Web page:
The office has also advanced over the years that Penny has worked there. Cupping therapy has become popular among the student athletes, though it has only been introduced to UNA in the last two years by a graduate assistant from LSU. What cupping therapy does is increase blood flow and promote healing to the areas that they are applied to. It is also an efficient form of treatment, as it only takes a few minutes. Another interesting thing the office boasts is Normatec compression boots. They increase blood flow and help remove lactic acid by shooting compressed air up and down the legs. In Penny’s opinion, it’s as if students are leaving with a whole new leg after using the boots. 

To Penny, the worst injury to treat would be a dislocated knee. When this injury occurs, all four ligaments in the knee are torn. If they happen to tear the leg’s main nerve, the leg risks amputation. Penny has never seen one and hopes he never does, but he has spoken to physicians who have treated it. He recalled the injury to McKenzie Milton, quarterback for University of South Florida, who was unable to play again until the 2021 football season after being injured in 2018 while playing for University of Central Florida. He did tear the nerve in his leg, but miraculously recovered and is playing at USF as a graduate transfer.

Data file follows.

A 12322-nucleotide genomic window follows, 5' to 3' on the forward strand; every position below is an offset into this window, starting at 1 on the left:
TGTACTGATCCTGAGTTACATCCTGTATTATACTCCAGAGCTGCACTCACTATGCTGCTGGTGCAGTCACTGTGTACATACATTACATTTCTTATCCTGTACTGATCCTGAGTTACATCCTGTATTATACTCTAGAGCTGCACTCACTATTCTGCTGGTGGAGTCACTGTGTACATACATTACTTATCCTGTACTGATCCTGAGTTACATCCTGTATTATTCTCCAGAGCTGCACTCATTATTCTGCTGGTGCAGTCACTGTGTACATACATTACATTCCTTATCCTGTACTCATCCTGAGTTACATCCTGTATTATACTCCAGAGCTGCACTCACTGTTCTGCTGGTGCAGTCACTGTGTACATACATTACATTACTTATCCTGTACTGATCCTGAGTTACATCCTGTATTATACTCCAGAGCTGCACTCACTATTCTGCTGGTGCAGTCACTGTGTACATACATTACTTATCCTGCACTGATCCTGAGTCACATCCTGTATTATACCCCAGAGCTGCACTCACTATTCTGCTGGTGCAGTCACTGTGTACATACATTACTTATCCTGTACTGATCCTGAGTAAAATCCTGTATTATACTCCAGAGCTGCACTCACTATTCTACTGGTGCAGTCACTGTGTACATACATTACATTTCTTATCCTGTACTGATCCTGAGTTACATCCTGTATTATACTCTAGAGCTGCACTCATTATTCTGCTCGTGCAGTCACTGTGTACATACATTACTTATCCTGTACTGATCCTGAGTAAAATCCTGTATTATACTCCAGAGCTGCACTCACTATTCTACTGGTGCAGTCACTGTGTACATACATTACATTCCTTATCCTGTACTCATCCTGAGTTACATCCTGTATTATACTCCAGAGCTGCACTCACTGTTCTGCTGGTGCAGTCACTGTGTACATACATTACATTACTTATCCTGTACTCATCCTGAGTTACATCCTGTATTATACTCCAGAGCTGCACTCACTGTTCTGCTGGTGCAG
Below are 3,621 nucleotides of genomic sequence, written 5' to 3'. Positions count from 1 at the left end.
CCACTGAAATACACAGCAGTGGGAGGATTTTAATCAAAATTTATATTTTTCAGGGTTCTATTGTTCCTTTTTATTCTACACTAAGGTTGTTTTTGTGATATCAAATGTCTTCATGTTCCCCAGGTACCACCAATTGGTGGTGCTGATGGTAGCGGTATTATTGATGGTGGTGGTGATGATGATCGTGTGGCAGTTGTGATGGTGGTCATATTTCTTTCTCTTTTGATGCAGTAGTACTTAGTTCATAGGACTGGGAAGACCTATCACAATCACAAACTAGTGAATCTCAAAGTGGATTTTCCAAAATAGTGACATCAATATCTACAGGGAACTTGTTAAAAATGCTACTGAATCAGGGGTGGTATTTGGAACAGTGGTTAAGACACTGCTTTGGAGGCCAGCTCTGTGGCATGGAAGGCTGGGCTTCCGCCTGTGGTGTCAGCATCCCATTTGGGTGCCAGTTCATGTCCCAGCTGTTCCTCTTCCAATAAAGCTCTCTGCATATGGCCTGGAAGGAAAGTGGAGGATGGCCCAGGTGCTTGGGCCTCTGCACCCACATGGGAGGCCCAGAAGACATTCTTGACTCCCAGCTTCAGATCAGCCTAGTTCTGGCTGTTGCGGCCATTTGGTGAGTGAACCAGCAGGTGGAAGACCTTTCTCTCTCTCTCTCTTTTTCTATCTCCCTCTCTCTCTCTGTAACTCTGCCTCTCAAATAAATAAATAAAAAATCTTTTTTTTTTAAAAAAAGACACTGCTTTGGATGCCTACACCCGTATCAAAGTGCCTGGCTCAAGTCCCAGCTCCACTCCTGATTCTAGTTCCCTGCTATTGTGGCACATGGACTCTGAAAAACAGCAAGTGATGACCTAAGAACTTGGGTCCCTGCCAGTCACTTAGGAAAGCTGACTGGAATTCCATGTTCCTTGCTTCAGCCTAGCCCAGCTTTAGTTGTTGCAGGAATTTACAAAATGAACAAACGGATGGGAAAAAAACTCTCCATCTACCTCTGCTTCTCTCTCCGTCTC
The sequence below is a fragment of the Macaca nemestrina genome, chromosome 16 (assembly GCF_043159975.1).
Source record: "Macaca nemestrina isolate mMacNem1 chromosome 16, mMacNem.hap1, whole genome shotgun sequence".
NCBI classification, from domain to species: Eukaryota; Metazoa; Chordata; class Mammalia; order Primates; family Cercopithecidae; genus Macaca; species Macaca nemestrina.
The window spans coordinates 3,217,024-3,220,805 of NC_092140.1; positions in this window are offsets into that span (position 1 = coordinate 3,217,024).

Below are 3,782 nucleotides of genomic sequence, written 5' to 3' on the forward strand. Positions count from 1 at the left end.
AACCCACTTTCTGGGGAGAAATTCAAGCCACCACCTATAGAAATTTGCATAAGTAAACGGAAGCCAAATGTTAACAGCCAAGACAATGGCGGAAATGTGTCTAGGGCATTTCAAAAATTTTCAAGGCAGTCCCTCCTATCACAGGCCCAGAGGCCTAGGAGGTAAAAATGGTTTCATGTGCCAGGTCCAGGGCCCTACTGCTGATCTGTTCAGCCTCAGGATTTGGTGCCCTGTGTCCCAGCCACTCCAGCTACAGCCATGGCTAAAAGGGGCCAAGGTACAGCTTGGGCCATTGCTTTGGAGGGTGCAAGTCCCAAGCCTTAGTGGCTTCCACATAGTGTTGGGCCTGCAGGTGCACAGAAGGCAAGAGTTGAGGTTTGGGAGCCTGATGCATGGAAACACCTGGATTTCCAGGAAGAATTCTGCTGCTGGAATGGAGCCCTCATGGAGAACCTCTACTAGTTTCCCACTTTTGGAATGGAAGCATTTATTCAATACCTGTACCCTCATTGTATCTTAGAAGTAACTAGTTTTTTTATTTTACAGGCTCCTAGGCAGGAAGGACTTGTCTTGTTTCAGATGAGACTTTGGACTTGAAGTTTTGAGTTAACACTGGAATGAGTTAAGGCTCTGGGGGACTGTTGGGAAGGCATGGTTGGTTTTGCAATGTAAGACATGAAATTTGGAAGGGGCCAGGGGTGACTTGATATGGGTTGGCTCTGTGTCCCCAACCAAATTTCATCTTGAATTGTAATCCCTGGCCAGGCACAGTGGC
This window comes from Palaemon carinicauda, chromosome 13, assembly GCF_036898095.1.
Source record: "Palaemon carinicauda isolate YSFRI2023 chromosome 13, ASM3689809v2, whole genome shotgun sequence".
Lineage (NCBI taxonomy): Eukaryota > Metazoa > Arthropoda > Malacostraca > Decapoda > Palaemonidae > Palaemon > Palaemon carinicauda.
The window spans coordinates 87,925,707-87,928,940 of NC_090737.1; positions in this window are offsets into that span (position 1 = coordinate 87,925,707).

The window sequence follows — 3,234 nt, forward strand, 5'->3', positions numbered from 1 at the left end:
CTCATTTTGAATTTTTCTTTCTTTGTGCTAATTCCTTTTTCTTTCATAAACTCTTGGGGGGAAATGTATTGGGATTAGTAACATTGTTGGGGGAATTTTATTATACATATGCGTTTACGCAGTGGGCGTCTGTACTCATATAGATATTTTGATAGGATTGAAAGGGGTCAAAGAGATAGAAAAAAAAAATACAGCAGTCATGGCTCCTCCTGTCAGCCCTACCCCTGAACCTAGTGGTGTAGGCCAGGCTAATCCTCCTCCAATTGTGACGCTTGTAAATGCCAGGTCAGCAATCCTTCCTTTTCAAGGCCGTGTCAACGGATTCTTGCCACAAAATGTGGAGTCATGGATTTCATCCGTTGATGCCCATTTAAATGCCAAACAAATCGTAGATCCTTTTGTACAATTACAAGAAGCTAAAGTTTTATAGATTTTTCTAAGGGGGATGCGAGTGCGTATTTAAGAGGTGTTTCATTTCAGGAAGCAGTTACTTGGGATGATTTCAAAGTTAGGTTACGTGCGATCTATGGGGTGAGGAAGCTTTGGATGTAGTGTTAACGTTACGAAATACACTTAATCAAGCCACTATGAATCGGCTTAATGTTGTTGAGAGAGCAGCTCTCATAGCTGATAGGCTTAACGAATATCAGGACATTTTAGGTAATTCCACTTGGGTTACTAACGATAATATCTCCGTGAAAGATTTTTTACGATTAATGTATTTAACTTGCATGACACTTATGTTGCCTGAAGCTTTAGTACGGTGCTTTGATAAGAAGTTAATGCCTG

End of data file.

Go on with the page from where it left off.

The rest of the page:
Penny’s favorite part of his job is seeing an injured student athlete who has worked extremely hard finally return to their sport. To him, seeing an athlete who has gone through surgeries and physical therapy make plays and run on the field is one of the best parts of his job. He is able to establish a meaningful rapport with the athletes he works with. Mutual respect and the gratitude that the athlete has for what Penny does for them is the basis of it.